US FDA Approves New Indication for CRESTOR(R) (rosuvastatin calcium)

February 8, 2010

WILMINGTON, Del., Feb. 8 /PRNewswire-FirstCall/ — AstraZeneca (NYSE: AZN) today announced that the US Food and Drug Administration (FDA) has approved CRESTOR® (rosuvastatin calcium) to reduce the risk of stroke, myocardial infarction (heart attack) and arterial revascularization procedures in individuals without clinically evident coronary heart disease but with an increased risk of cardiovascular disease (CVD) based on age (men greater than or equal to 50 and women greater than or equal to 60), high-sensitivity C-reactive protein (hsCRP) greater than or equal to 2 mg/L, and the presence of at least one additional CVD risk factor, such as hypertension, low HDL-C, smoking, or a family history of premature coronary heart disease.

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The FDA approval was based on data from the landmark JUPITER (Justification for the Use of statins in Primary prevention: an Intervention Trial Evaluating Rosuvastatin) study which evaluated the impact of CRESTOR 20 mg on reducing major CVD events in a previously unstudied population. In JUPITER, CRESTOR significantly reduced the relative risk of heart attack by 54% (p<0.001), stroke by 48% (p=0.002), and arterial revascularization by 46% (p<0.001) vs. placebo.

“Not only is this approval a significant milestone for AstraZeneca, but it is also important for the patients who could now benefit from CRESTOR therapy under this approved indication,” said Howard Hutchinson, MD, Chief Medical Officer, AstraZeneca. “This new indication adds to the significant body of evidence physicians use to evaluate CRESTOR as a treatment option.”

Important Safety Information from the JUPITER Study

A higher percentage of rosuvastatin-treated patients vs. placebo-treated patients (6.6% and 6.2%, respectively) discontinued study medication due to an adverse event, irrespective of treatment causality. Myalgia was the most common adverse reaction that led to treatment discontinuation.

Increases in HbA1c and fasting serum glucose levels have been reported with HMG-CoA reductase inhibitors, including CRESTOR. In JUPITER, there was a significantly higher frequency of diabetes mellitus reported in patients taking rosuvastatin (2.8%) vs. patients taking placebo (2.3%). Mean HbA1c was significantly increased by 0.1% in rosuvastatin-treated patients compared to placebo-treated patients. The number of patients with a HbA1c > 6.5% at the end of the trial was significantly higher in rosuvastatin-treated vs. placebo-treated patients.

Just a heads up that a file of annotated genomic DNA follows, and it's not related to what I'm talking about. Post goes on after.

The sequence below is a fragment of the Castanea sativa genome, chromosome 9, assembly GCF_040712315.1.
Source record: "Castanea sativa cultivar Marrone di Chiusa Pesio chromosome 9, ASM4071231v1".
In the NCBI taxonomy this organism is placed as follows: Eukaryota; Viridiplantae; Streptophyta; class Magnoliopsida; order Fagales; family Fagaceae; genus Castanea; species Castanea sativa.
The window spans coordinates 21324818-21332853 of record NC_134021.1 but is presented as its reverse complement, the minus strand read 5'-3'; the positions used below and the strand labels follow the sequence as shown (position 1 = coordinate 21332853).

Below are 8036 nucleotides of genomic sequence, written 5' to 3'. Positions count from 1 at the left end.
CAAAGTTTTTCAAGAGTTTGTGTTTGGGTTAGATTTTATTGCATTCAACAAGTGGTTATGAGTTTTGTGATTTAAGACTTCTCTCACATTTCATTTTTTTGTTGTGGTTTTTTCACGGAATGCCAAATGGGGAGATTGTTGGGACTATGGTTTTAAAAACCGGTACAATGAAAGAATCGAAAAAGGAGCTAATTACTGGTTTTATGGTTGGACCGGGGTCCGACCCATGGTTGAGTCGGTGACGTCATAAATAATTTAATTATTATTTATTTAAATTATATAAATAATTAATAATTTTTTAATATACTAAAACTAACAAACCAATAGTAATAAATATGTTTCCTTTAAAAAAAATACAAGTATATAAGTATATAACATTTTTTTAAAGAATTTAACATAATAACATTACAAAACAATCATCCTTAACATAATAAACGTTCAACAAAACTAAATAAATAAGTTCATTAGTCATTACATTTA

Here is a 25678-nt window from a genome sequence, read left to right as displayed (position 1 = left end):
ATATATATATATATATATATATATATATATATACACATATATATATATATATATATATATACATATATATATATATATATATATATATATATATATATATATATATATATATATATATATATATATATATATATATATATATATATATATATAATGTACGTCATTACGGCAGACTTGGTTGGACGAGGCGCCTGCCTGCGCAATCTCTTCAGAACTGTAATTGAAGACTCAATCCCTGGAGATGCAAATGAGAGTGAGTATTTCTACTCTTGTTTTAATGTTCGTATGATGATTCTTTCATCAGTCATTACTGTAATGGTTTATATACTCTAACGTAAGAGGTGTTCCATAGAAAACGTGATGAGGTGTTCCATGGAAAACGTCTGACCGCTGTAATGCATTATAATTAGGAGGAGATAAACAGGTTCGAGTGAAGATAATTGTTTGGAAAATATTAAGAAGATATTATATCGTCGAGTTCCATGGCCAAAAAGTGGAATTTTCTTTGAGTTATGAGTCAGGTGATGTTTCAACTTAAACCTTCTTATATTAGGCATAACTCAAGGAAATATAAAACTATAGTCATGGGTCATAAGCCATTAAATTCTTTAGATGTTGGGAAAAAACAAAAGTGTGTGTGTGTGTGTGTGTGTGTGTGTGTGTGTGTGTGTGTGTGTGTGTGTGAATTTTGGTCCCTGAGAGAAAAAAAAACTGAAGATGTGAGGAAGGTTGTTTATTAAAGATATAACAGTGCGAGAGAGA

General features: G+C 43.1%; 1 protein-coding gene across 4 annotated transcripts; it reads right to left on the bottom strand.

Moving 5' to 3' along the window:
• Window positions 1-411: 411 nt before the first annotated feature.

The most common adverse reactions reported were myalgia (7.6% vs. 6.6%), arthralgia (3.8% vs. 3.2%), constipation (3.3% vs. 3.0%), and nausea (2.4% vs. 2.3%) for CRESTOR vs. placebo, respectively.


In the JUPITER study, the effect of CRESTOR on the occurrence of major CVD events was assessed in 17,802 men (greater than or equal to 50 years) and women (greater than or equal to 60 years) who had no clinically evident CVD, LDL-C levels <130 mg/dL and hsCRP levels greater than or equal to 2 mg/L. The study population had an estimated baseline coronary heart disease risk of 11.6% over 10 years based on the Framingham risk criteria and included a high percentage of patients with additional risk factors such as hypertension (58%), low HDL-C levels (23%), cigarette smoking (16%), or a family history of premature CHD (12%). Study participants had a median baseline LDL-C of 108 mg/dL and hsCRP of 4.3 mg/L. Study participants were randomly assigned to placebo (n=8901) or rosuvastatin 20 mg once daily (n=8901) and were followed for a mean duration of 2 years. The JUPITER study was stopped early by the Data Safety Monitoring Board due to meeting predefined stopping rules for efficacy in rosuvastatin-treated subjects.

In a post-hoc subgroup analysis of JUPITER subjects (n=1405; rosuvastatin=725, placebo=680) with a hsCRP greater than or equal to 2 mg/L and no other traditional risk factors (smoking, BP greater than or equal to 140/90 mmHg or taking antihypertensives, low HDL-C) other than age, after adjustment for high HDL-C, there was no significant treatment benefit with rosuvastatin treatment.